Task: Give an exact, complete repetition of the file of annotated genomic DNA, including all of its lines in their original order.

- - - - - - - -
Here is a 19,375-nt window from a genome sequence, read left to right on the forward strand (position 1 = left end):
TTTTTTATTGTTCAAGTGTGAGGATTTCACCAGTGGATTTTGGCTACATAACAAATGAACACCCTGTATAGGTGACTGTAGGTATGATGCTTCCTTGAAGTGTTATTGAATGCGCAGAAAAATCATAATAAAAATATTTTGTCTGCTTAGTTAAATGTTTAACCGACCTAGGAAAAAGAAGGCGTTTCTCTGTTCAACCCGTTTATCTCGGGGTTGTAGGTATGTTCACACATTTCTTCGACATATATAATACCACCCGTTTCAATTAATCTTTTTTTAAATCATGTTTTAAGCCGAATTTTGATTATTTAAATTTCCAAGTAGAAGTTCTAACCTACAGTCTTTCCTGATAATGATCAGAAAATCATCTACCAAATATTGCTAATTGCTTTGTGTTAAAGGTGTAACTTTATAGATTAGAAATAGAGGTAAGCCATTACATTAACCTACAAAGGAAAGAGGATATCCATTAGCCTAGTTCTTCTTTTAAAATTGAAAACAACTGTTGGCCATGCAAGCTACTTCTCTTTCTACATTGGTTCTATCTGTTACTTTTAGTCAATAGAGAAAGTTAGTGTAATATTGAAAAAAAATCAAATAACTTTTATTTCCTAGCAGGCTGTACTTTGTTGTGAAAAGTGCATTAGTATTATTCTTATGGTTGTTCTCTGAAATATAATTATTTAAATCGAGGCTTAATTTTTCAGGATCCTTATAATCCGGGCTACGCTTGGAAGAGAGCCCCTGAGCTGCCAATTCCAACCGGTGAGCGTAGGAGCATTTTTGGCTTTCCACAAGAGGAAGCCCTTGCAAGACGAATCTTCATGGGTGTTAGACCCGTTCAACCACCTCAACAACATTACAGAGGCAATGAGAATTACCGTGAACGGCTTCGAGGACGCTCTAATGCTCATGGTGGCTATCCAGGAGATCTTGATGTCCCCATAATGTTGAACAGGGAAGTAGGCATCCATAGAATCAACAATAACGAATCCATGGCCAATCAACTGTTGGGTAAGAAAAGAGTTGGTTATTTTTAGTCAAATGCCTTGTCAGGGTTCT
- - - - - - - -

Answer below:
Here is a 19,375-nt window from a genome sequence, read left to right on the forward strand (position 1 = left end):
TTTTTTATTGTTCAAGTGTGAGGATTTCACCAGTGGATTTTGGCTACATAACAAATGAACACCCTGTATAGGTGACTGTAGGTATGATGCTTCCTTGAAGTGTTATTGAATGCGCAGAAAAATCATAATAAAAATATTTTGTCTGCTTAGTTAAATGTTTAACCGACCTAGGAAAAAGAAGGCGTTTCTCTGTTCAACCCGTTTATCTCGGGGTTGTAGGTATGTTCACACATTTCTTCGACATATATAATACCACCCGTTTCAATTAATCTTTTTTTAAATCATGTTTTAAGCCGAATTTTGATTATTTAAATTTCCAAGTAGAAGTTCTAACCTACAGTCTTTCCTGATAATGATCAGAAAATCATCTACCAAATATTGCTAATTGCTTTGTGTTAAAGGTGTAACTTTATAGATTAGAAATAGAGGTAAGCCATTACATTAACCTACAAAGGAAAGAGGATATCCATTAGCCTAGTTCTTCTTTTAAAATTGAAAACAACTGTTGGCCATGCAAGCTACTTCTCTTTCTACATTGGTTCTATCTGTTACTTTTAGTCAATAGAGAAAGTTAGTGTAATATTGAAAAAAAATCAAATAACTTTTATTTCCTAGCAGGCTGTACTTTGTTGTGAAAAGTGCATTAGTATTATTCTTATGGTTGTTCTCTGAAATATAATTATTTAAATCGAGGCTTAATTTTTCAGGATCCTTATAATCCGGGCTACGCTTGGAAGAGAGCCCCTGAGCTGCCAATTCCAACCGGTGAGCGTAGGAGCATTTTTGGCTTTCCACAAGAGGAAGCCCTTGCAAGACGAATCTTCATGGGTGTTAGACCCGTTCAACCACCTCAACAACATTACAGAGGCAATGAGAATTACCGTGAACGGCTTCGAGGACGCTCTAATGCTCATGGTGGCTATCCAGGAGATCTTGATGTCCCCATAATGTTGAACAGGGAAGTAGGCATCCATAGAATCAACAATAACGAATCCATGGCCAATCAACTGTTGGGTAAGAAAAGAGTTGGTTATTTTTAGTCAAATGCCTTGTCAGGGTTCT